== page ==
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Right to Work Laws and the Free Market. Featuring Tim Carney and Frederich Hayek

Last night on Real News I argued that Right to Work laws – like the one Indiana is looking to pass – are a necessary, but unfortunate, solution to labor relations.  But they are not a free market solution.


Right to Work laws, styled as preserving workers' freedom not to join a union, actually “interfere with the right of contract and they bar certain consensual economic arrangements -- specifically, they bar employers from agreeing to hire only union workers, ” as Tim Carney wrote in the Washington Examiner a year ago. Carney writes:


Let me put it this way: Imagine a liberal talking about a law imposing maximum hours rules. He might say, "nobody should be forced to work 50 hours a week." That's true -- nobody should be forced to work 50 hours a week -- but it's also a bit besides the point. Bosses don't force employees to do anything: they place conditions on those who want the boss's money. If you want to work for me and get paid by me, you will do A, B, and C. Some of these demands are more reasonable or more compassionate than others, but barring extreme circumstances, the conservative position is that people should be able to place whatever conditions they like on those who want their property.

Right to Work laws bar employers from imposing a different sort of condition: the requirement that all employees join a union. Thus they take away property rights and infringe on the right of contract.


The National Labor Relations Act of 1935, aka the Wagner Act, requires that if a majority of employees vote to join a union the employer must recognize that union and negotiate with the union. This is coercive government interference.  In a free market the company would be free to ignore the union and the union would be free to convince the company to negotiate with it through strikes and persuasion.  But instead, the company is forced to negotiate with the union.  Right to Work laws, though, don’t remove the coercive nature of the relationship, they instead add another layer of government interference into the relationship.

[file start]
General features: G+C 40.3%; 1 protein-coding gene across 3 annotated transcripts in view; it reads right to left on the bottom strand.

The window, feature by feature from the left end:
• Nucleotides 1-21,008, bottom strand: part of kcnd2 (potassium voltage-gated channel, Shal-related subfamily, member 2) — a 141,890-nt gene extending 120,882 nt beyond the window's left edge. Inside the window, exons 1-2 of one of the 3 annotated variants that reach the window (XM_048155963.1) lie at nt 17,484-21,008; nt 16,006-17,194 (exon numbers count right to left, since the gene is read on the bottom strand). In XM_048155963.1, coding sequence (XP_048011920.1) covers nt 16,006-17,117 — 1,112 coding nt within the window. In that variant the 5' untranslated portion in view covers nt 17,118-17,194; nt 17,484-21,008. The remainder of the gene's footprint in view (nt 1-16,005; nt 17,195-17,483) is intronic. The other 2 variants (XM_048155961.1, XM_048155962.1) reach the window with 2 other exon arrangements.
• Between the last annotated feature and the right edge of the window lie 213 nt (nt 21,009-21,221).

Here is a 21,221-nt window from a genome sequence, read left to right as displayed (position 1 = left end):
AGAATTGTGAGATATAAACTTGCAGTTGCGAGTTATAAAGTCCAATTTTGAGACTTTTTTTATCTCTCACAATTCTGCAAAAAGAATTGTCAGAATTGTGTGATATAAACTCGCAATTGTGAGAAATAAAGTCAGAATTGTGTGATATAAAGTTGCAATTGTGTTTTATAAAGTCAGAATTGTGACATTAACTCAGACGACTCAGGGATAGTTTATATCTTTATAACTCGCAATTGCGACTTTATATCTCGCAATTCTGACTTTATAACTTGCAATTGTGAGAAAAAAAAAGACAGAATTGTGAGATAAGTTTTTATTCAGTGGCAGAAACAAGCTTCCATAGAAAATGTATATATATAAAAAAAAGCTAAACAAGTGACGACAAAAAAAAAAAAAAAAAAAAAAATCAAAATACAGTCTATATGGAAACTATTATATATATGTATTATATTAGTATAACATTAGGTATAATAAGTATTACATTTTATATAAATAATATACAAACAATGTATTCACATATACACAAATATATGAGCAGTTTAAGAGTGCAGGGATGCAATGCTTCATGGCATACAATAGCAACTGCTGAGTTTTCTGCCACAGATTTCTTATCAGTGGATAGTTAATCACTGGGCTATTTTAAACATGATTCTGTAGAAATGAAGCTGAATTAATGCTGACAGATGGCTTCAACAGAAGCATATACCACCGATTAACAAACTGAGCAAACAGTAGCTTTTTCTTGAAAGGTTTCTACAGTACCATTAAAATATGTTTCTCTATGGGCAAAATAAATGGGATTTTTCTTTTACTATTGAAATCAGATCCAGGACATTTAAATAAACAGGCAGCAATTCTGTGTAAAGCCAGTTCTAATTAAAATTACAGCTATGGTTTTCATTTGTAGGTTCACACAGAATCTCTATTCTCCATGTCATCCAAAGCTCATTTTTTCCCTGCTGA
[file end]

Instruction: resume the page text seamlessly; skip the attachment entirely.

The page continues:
While repealing the NLRA would remove coercion from the relationship and thus be preferable, a reader of Carney’s says that with the existing state of the law, Right to Work laws provide a necessary counterbalance.  And Carney’s reader marshalls Frederich Hayek in defense of Right to Work laws.


If legislation, jurisdiction, and the tolerance of executive agencies had not created privileges for the unions, the need for special legislation concerning them would probably not have arisen in common-law countries.  But, once special privileges have become part of the law of the land, they can be removed only by special legislation.  Though there ought to be no need for special 'right-to-work laws,' it is difficult to deny that the situation created in the United States by legislation and by the decisions of the Supreme Court may make special legislation the only practicable way of restoring the principles of freedom.


You should read Carney on this…and many other things.

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